The only thing my son has learned from fourteen months of distance learning is how to turn a playground argument into a chat box argument,

Virtual School Helps Social-Emotional Growth, But Learning… Not so Much

By Cara Meredith

Recent studies show that students have not advanced academically since the pandemic began, but have shown great strides in areas of social and emotional growth.

In California, where 55 percent of all public-school students remain in distance learning as of April 30th, children have excelled in attitude and relationships.

“I mean, they’re sure as hell not any smarter,” one principal stated anonymously, “but there’s been a significant increase in areas of social-emotional growth. You should see how they encourage one another in the comment box on Zoom. Now that’s school spirit!”

With electronically-obtained permission from parents and caregivers, researchers studied the interactions of over 3,000 students from more than fifty classrooms across the state.
After observing online interactions between twenty-four students in one Oakland third-grade classroom, research analyst Irena Pattuchi cited the following example as proof of growth in areas of social awareness and self-awareness:

Student A: When I woke up this morning, I got a dog!
Student B: I HAVE A DOG
Student C: i have 2 {dog emojis}
Student D: I have a dog!!!!!!!!!!!!!!!
Student E: my dog is princess
Student F: {three dog emojis}
Student E: named princess
Student G: I have a {cat emoji}. I like {2 cat emojis}. Better.
Student A: Yeah but I didn’t have a dog before I woke up.
Student H: I have a cat, a dog, a hamster, three fish and a pig. They are named Harry, Meghan, Archie, Swirlie, Twirlie, Swimmy and Ham. I am a pet person. I am going to be a veterinarian scientist researcher when I grow up.
Student B: U HAVE A PIG
Student I: i {heart emoji} bacon!!!!!!!!!!!!
Student J: poop
Student D: im a vegetation
Student D: Vegenarnian
Student D: VEGETARIAN no ham
Student H: By law, potbellied pigs are allowed in Oakland. We don’t eat our pig. We just call him Ham.
Student J: poop
Student D: its mean to eat {dog emoji, cow emoji, cat emoji, fish emoji, giraffe emoji, hamster emoji, mouse emoji, pig emoji, monkey emoji, chicken emoji}!!!!!!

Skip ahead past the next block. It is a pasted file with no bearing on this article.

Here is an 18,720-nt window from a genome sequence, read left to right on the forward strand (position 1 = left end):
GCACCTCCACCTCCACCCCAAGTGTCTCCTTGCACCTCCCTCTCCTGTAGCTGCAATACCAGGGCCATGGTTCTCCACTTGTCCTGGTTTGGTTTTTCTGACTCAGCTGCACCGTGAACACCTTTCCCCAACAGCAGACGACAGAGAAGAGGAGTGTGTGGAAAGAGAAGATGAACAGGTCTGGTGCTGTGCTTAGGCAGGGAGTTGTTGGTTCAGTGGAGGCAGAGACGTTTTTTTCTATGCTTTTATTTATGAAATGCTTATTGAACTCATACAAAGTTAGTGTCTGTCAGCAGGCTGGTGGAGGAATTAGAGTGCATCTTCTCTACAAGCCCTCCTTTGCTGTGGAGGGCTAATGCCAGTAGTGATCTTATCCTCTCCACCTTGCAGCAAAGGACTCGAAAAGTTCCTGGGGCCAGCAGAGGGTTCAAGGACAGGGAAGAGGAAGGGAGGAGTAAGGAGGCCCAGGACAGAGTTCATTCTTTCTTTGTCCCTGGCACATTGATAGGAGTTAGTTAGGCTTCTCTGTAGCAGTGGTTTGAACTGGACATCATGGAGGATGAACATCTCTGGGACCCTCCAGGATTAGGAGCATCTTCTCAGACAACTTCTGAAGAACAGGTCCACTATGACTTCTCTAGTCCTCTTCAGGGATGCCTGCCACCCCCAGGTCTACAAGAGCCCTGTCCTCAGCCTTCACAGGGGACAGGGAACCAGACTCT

Student A: The dog is my emotional support animal.
Student C: kinda like hanukah pupy!
Student E: im gonna name him monica
Student J: poop
Student H: Daveed Diggs is my neighbor. He loves Ham. Ham is my best animal friend.
Student D: ham is bad!!!!! dont eat meat!!!!!!!!!! {pig emoji, pig emoji, pig emoji, bacon emoji, bacon emoji, bacon emoji}

The chat box included 723 comments over the course of next two and a half hours of distance learning, Pattuchi further citing the students’ chat box interactions as proof of social and emotional growth.

“You’ll notice that when Student A shared her excitement of waking up to discover a new puppy this morning, ten of the twenty-four students engaged in appropriate developmental response to her news,” Pattuchi shared. “They showed social awareness when they shared about their own pets. They showed self-awareness when they further connected the dots between their own beliefs of religion and food, for instance.” The study, titled “Students are Smart in Other Ways: Examples of Social-Emotional Growth in a Global Pandemic,” was published in the New England Journal of Very Smart Things.

Parents, however, disagreed.

“Social-emotional growth? Yeah, right. The only thing my son has learned from fourteen months of distance learning is how to turn a playground argument into a chat box argument,” stated the parent of Student D, the vegetarian.

“Sure, my son calls himself a plant-eater, but he ate two Double Doubles, animal-style, for dinner last night, and was stuffing a pound and a half a pound of bacon into his mouth this morning while instigating a supposed riot against the meat-eaters of his class. His spelling was atrocious because he could only type with one hand. Social emotional-growth, yeah right.”

Critics also cited educational leadership as a key component of social-emotional growth, further noting the absence of the classroom teacher in the aforementioned example.

“I’m paying how much in taxes every year to keep the public schools running, yet there’s not a teacher in sight! What are the kids learning? All they want to do is talk about their pets!” said Lyndsey Johnson, a concerned citizen

Sources confirmed that the third-grade teacher was indeed present and teaching a repeat of second-grade lesson plans on the top bun of the hamburger paragraph essay method during the cited chat box conversation. Of the twenty-four students, records show the following: three children were absent; ten children were engaged in chat box commentary; four children were drawing pictures of lettuce, tomato, bun, cheese and meat; and seven children were watching YouTube videos of kittens meowing and further wreaking havoc on former First Lady Michelle Obama’s anti-childhood obesity campaign.

Pattuchi declined further comment.



About the Author

Cara Meredith is a freelance writer and author of the spiritual memoir, The Color of Life. A former high school English teacher and non-profit director, she is completely over the school year (and distance learning as a whole). You can connect with her on her website, as well as Instagram and Facebook